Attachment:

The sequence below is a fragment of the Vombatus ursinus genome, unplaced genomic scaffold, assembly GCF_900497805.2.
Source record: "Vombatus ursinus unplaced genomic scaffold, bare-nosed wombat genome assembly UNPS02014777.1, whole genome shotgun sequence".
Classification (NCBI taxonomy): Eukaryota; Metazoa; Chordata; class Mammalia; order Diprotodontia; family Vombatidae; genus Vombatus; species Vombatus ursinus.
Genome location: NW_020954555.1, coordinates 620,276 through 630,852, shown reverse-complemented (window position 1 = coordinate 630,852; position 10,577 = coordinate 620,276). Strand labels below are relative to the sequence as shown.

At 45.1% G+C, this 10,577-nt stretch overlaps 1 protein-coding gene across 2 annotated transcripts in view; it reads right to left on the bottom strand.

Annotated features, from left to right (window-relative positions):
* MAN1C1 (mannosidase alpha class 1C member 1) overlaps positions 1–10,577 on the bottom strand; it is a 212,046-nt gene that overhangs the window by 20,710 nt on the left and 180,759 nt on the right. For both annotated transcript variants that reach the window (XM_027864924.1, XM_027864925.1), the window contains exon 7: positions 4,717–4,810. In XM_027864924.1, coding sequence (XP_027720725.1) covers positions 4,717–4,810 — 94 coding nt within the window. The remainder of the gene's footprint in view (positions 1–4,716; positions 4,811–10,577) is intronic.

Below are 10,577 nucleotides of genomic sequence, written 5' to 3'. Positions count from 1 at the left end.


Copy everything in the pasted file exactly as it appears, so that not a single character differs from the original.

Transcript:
The sequence below is a fragment of the Vombatus ursinus genome, unplaced genomic scaffold, assembly GCF_900497805.2.
Source record: "Vombatus ursinus unplaced genomic scaffold, bare-nosed wombat genome assembly UNPS02014777.1, whole genome shotgun sequence".
Classification (NCBI taxonomy): Eukaryota; Metazoa; Chordata; class Mammalia; order Diprotodontia; family Vombatidae; genus Vombatus; species Vombatus ursinus.
Genome location: NW_020954555.1, coordinates 620,276 through 630,852, shown reverse-complemented (window position 1 = coordinate 630,852; position 10,577 = coordinate 620,276). Strand labels below are relative to the sequence as shown.

At 45.1% G+C, this 10,577-nt stretch overlaps 1 protein-coding gene across 2 annotated transcripts in view; it reads right to left on the bottom strand.

Annotated features, from left to right (window-relative positions):
* MAN1C1 (mannosidase alpha class 1C member 1) overlaps positions 1–10,577 on the bottom strand; it is a 212,046-nt gene that overhangs the window by 20,710 nt on the left and 180,759 nt on the right. For both annotated transcript variants that reach the window (XM_027864924.1, XM_027864925.1), the window contains exon 7: positions 4,717–4,810. In XM_027864924.1, coding sequence (XP_027720725.1) covers positions 4,717–4,810 — 94 coding nt within the window. The remainder of the gene's footprint in view (positions 1–4,716; positions 4,811–10,577) is intronic.

Below are 10,577 nucleotides of genomic sequence, written 5' to 3'. Positions count from 1 at the left end.